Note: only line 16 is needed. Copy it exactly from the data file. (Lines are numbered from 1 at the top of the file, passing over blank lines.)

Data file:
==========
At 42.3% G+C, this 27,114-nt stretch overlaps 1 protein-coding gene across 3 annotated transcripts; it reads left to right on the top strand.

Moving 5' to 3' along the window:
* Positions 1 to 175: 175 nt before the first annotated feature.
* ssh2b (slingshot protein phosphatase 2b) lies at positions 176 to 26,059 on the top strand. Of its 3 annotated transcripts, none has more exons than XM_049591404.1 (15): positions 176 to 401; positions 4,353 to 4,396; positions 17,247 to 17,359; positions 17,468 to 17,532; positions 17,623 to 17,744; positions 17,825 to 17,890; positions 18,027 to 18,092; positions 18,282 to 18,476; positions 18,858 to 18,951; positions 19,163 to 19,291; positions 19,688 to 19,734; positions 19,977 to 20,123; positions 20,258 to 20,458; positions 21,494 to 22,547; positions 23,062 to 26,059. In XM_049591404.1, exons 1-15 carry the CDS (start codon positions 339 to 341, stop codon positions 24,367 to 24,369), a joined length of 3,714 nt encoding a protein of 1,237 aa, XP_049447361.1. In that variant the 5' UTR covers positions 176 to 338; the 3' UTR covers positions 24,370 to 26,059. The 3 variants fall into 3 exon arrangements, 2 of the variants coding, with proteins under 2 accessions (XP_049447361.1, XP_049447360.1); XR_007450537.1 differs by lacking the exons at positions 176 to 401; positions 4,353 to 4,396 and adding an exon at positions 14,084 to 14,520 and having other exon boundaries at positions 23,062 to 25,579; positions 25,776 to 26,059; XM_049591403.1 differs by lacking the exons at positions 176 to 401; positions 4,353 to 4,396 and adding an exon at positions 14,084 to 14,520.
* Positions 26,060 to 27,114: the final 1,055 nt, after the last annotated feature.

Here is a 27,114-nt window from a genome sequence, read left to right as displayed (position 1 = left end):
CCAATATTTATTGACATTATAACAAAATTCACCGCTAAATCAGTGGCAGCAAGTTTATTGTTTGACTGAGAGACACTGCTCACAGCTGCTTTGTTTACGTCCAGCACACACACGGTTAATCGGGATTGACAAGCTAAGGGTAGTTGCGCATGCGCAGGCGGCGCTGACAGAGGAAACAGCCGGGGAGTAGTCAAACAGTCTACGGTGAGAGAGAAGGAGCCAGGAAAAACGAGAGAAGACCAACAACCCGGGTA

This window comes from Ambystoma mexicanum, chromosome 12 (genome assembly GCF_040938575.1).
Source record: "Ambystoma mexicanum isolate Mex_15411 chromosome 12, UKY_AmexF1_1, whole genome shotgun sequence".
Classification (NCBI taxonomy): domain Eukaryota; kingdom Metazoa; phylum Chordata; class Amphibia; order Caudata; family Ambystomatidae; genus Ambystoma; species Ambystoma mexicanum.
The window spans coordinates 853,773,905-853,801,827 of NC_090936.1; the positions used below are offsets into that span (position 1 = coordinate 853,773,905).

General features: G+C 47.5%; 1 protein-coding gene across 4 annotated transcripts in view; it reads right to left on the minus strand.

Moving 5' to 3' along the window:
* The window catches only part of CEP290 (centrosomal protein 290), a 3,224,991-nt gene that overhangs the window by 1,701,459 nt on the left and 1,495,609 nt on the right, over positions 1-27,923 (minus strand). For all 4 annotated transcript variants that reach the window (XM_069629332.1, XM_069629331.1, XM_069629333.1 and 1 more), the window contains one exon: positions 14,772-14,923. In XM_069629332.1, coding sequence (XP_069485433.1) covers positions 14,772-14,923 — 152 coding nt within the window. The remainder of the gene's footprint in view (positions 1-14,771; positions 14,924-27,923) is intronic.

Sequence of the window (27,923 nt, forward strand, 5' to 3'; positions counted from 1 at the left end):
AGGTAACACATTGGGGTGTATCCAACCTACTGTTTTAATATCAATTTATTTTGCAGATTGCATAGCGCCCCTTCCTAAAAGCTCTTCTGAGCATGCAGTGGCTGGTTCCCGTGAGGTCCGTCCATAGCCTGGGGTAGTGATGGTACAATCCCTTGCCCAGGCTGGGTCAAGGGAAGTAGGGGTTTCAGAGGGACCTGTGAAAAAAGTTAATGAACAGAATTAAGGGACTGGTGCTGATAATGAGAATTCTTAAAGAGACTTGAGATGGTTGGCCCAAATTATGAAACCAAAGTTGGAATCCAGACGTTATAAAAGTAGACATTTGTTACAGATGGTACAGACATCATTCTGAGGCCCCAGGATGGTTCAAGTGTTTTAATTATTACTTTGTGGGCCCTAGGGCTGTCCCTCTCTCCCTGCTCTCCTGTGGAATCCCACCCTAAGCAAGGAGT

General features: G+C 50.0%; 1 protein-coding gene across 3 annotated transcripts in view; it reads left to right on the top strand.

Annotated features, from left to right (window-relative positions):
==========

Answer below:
AGGTAACACATTGGGGTGTATCCAACCTACTGTTTTAATATCAATTTATTTTGCAGATTGCATAGCGCCCCTTCCTAAAAGCTCTTCTGAGCATGCAGTGGCTGGTTCCCGTGAGGTCCGTCCATAGCCTGGGGTAGTGATGGTACAATCCCTTGCCCAGGCTGGGTCAAGGGAAGTAGGGGTTTCAGAGGGACCTGTGAAAAAAGTTAATGAACAGAATTAAGGGACTGGTGCTGATAATGAGAATTCTTAAAGAGACTTGAGATGGTTGGCCCAAATTATGAAACCAAAGTTGGAATCCAGACGTTATAAAAGTAGACATTTGTTACAGATGGTACAGACATCATTCTGAGGCCCCAGGATGGTTCAAGTGTTTTAATTATTACTTTGTGGGCCCTAGGGCTGTCCCTCTCTCCCTGCTCTCCTGTGGAATCCCACCCTAAGCAAGGAGT